In 2018, he had surgery to remove a brain tumor.
Doleman, a first-round pick by the Vikings in the 1985 NFL draft, played for nine seasons in Minnesota before spending the 1994 and 1995 seasons with the Atlanta Falcons and 1996-98 with the San Francisco 49ers. He wrapped up his career in Minneapolis as an eight-time Pro Bowler.
Doleman totaled 150.5 sacks, 22 coming during the 1989 season when he led the NFL, while adding eight interceptions and three touchdowns. He was inducted into the Pro Football Hall of Fame in 2012.
“The Minnesota Vikings express our deepest sympathies to Chris Doleman’s family and friends upon his passing,” the team said in a statement. “Chris was a great example for players past and present, as he embodied all the best characteristics of a Viking — resilience, toughness and a competitive spirit. Chris always carried himself with dignity and class. Vikings fans worldwide will greatly miss him.”
Source — Bears land top CFL free agent Tre Roberson
Cornerback Tre Roberson, viewed by many as the top Canadian Football League free agent this year, will sign with the Chicago Bears, a league source told ESPN’s Adam Schefter.
Roberson, 27, who played for the Calgary Stampeders, chose the Bears over nine other offers.
He had seven interceptions and 41 tackles last season for Calgary, while also scoring two touchdowns. Roberson played his college ball at Illinois State.
The Bears are expected to give Roberson the largest CFL-to-NFL compensation since the Miami Dolphins signed defensive end Cameron Wake in 2009 to a reported four-year, $4.9 million deal.
DeMaurice Smith outlines message for players ahead of NFLPA board meeting
MIAMI — Super Bowl week could be a critical week for the NFL’s collective bargaining negotiations, with 30 NFLPA team player reps scheduled to meet with union leadership Thursday for an update. Part of the message NFLPA Executive Director DeMaurice Smith wants to send to his players is that, if they want to dig in their heels on any one issue — including the owners’ push for an expanded, 17-game regular season — they have to be willing to take it all the way.
Smith spoke Tuesday at an AFSCME rally of Florida state workers in downtown Miami, and he told ESPN he considered the rally an appropriate backdrop for his message to his constituents.
“I’m here with a group of people who are willing to take a labor action,” Smith said, indicating the chanting disgruntled state workers in the plaza behind him. “And people need to understand that it’s really easy to call for a work stoppage; it’s really hard to win one. So that’s why I started notifying players four years ago about saving their checks, making changes to their debt structure, and the reality is that if we want to hold out and get everything we want, that’s probably going to mean a two-year strike.”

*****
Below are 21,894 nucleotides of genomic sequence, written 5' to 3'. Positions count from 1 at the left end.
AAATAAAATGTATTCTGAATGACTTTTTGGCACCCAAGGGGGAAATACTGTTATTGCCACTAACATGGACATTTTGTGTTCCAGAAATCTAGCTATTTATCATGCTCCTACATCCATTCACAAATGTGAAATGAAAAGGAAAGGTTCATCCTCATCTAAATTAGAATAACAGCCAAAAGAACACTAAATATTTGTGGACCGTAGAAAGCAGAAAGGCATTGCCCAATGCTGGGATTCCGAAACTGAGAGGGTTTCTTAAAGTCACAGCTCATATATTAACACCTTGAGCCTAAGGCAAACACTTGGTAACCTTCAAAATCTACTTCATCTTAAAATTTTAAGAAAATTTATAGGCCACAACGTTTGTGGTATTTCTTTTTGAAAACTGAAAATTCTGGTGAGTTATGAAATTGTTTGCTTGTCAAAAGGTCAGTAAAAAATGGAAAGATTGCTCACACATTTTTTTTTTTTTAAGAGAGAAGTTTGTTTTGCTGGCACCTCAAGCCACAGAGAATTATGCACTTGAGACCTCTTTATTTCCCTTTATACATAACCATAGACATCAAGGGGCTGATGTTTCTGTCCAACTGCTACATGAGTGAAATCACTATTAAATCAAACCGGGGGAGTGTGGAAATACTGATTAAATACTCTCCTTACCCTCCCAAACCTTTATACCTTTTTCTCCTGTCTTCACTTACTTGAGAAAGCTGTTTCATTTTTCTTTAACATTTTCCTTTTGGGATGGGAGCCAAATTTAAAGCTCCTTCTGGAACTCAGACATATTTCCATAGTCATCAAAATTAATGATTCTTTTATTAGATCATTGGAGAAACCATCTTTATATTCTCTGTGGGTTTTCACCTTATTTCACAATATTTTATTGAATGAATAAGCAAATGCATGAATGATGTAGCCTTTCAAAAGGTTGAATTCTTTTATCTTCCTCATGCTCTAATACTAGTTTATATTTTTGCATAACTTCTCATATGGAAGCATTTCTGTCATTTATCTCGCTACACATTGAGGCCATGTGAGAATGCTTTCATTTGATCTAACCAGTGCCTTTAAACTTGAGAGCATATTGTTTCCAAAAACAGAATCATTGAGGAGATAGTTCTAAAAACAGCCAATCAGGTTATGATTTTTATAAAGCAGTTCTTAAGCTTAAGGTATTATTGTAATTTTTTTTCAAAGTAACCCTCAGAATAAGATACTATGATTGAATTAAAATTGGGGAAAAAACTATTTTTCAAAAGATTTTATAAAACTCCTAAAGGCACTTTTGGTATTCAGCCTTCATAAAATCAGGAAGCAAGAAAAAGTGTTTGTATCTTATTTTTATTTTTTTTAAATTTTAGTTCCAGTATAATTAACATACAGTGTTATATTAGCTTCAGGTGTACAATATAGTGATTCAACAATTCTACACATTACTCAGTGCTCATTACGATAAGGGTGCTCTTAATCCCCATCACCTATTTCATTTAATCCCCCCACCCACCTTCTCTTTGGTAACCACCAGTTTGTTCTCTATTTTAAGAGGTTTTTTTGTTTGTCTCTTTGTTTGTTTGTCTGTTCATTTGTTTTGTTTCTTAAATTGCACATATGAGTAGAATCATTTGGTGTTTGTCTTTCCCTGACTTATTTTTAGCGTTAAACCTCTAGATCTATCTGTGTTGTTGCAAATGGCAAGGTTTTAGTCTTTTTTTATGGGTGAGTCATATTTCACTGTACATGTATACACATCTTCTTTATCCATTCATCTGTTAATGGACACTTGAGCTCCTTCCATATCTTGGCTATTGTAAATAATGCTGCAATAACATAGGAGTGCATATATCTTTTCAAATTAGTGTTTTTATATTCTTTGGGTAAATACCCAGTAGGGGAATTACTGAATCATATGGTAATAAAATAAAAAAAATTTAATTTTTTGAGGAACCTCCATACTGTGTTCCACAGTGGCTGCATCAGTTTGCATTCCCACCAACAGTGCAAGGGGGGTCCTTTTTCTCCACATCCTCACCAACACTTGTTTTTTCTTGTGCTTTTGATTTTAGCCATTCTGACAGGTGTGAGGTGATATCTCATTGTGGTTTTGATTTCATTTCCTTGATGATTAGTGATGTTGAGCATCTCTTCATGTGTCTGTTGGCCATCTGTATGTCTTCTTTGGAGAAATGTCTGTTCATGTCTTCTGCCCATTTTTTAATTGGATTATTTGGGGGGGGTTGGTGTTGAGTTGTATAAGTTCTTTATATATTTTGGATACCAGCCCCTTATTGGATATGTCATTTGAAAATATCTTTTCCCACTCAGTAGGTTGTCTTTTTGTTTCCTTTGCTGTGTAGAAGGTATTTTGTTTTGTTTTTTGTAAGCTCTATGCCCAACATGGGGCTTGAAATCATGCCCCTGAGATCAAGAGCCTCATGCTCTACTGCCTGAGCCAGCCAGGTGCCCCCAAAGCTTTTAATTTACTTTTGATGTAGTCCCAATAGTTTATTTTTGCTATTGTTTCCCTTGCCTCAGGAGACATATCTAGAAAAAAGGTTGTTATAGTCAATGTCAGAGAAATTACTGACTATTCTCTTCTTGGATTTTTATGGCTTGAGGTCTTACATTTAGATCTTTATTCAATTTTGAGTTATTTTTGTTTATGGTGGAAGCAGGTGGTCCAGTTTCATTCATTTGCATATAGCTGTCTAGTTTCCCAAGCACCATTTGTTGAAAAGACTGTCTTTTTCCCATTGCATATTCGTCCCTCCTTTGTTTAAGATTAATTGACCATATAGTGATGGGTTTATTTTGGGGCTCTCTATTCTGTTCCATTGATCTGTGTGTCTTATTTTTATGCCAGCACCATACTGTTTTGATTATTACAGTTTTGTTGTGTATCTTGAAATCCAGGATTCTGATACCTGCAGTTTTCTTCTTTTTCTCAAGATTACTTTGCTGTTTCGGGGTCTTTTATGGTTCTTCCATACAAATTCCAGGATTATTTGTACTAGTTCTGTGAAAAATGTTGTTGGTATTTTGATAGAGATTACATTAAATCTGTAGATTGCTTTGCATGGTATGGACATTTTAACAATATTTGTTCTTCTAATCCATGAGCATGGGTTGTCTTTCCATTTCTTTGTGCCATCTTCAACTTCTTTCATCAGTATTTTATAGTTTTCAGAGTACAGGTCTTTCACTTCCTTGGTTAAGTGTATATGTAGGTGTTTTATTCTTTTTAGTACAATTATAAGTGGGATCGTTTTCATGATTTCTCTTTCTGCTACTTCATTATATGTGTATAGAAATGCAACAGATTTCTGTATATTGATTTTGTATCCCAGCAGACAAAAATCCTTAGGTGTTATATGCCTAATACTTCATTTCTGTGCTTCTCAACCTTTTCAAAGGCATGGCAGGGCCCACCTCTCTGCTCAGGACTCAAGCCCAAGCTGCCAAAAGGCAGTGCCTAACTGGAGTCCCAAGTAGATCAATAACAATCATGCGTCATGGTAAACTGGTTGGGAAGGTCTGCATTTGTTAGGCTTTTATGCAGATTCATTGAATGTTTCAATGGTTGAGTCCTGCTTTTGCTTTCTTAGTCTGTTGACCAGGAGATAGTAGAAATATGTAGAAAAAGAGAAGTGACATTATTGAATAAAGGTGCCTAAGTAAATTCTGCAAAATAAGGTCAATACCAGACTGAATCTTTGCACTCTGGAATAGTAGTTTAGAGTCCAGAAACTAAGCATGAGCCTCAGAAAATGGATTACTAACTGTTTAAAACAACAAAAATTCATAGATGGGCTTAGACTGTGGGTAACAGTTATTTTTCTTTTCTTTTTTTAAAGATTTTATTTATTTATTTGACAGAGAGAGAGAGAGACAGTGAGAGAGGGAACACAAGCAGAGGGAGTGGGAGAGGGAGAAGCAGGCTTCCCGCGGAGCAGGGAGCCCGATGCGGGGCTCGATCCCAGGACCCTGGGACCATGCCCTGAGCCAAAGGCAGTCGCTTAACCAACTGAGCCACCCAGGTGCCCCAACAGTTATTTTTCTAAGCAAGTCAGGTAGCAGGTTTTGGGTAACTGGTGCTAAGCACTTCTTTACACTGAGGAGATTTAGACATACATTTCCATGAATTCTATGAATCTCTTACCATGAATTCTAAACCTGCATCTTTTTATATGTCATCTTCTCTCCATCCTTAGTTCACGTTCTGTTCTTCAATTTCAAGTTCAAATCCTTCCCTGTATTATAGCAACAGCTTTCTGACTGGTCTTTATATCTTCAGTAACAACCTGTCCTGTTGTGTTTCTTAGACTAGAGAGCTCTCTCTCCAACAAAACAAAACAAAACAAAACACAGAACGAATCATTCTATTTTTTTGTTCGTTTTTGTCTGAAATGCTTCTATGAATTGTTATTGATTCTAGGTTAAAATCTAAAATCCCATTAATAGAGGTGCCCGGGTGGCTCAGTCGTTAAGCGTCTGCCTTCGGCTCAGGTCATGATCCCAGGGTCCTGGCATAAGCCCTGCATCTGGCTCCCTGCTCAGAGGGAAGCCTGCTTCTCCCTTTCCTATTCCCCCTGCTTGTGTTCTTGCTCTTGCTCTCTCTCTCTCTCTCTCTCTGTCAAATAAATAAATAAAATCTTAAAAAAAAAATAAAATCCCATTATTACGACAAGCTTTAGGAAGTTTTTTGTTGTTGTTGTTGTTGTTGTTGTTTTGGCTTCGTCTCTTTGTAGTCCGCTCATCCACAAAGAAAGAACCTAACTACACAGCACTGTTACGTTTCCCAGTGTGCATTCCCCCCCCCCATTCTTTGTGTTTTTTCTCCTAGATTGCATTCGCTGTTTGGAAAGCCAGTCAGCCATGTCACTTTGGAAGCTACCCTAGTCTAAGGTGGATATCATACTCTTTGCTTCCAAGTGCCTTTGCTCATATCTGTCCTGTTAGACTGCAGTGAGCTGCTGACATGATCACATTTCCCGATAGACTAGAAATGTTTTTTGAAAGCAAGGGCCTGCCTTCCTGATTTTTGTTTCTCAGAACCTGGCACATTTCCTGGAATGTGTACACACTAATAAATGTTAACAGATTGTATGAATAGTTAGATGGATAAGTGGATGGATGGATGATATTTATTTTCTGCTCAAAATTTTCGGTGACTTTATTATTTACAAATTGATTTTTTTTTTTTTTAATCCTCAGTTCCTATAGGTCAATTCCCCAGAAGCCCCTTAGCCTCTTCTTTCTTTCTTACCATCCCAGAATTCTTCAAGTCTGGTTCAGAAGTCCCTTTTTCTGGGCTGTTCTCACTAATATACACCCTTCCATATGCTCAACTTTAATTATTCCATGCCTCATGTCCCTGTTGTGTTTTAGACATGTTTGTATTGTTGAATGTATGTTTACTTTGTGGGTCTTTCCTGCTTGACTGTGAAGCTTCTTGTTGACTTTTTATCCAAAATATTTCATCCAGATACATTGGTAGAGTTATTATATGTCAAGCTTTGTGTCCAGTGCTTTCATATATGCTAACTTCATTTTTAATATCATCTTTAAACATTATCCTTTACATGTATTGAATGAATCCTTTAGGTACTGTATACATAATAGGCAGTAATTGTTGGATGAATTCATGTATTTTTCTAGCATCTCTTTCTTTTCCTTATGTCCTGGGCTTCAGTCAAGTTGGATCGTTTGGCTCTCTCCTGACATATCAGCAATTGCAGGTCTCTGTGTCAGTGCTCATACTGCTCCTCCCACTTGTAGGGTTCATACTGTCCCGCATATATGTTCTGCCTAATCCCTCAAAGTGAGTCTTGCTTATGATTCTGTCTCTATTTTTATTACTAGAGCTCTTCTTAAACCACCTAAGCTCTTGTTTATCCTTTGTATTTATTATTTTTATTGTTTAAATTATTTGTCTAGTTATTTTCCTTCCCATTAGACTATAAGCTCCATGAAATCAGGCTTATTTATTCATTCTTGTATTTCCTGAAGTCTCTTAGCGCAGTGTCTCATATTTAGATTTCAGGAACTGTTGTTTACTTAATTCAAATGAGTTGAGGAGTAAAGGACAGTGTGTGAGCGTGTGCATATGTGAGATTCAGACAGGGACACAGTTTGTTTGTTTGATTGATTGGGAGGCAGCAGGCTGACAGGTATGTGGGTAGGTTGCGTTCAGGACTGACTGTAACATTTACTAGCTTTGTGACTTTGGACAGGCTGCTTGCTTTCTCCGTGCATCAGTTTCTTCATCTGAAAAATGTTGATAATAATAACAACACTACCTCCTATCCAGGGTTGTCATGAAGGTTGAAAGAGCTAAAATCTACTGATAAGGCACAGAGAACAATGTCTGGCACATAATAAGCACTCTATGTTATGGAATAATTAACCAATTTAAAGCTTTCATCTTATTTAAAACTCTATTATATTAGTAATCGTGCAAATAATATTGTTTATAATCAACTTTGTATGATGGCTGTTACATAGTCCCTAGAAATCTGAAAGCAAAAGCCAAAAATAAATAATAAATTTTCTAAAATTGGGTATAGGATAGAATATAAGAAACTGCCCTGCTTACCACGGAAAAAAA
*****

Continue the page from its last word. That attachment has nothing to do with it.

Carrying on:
That echoes the message Smith was delivering as he made his annual visit to each of the 32 teams this past season. He’s trying to make sure the NFL’s players understand the collective bargaining process and the ways in which they can and can’t exert leverage.
“I refuse to ever look at any part of a deal with a myopic focus,” Smith said. “Any collective bargaining deal is going to be a package of things. Is it going to be an agreement where you get 100% of everything you want? Probably not, and one of the reasons that we’re in a position of bargaining right now is because the league didn’t get everything they wanted in 2011. If they would have retained the unilateral right to increase games, my guess is we wouldn’t be talking about the possibility of an early deal.”
The owners approached the players early in 2019 about opening negotiations on a new CBA. The current one expires in March of 2021, so at the time there were still two seasons left to play before expiration. The two sides negotiated throughout the summer and fall and reached agreement on several key issues. Smith wouldn’t comment on specifics, but the proposed new deal would, according to multiple sources, include changes to the league’s drug policy and discipline policy. It would include benefits improvements for current and retired players. It would include changes to training camp rules, limiting the amount of contact teams can have in training camp practices as well as the amount of time coaches can keep them on the field. In short, there are portions of the new deal that would benefit the players if they were in place in time for the 2020 season.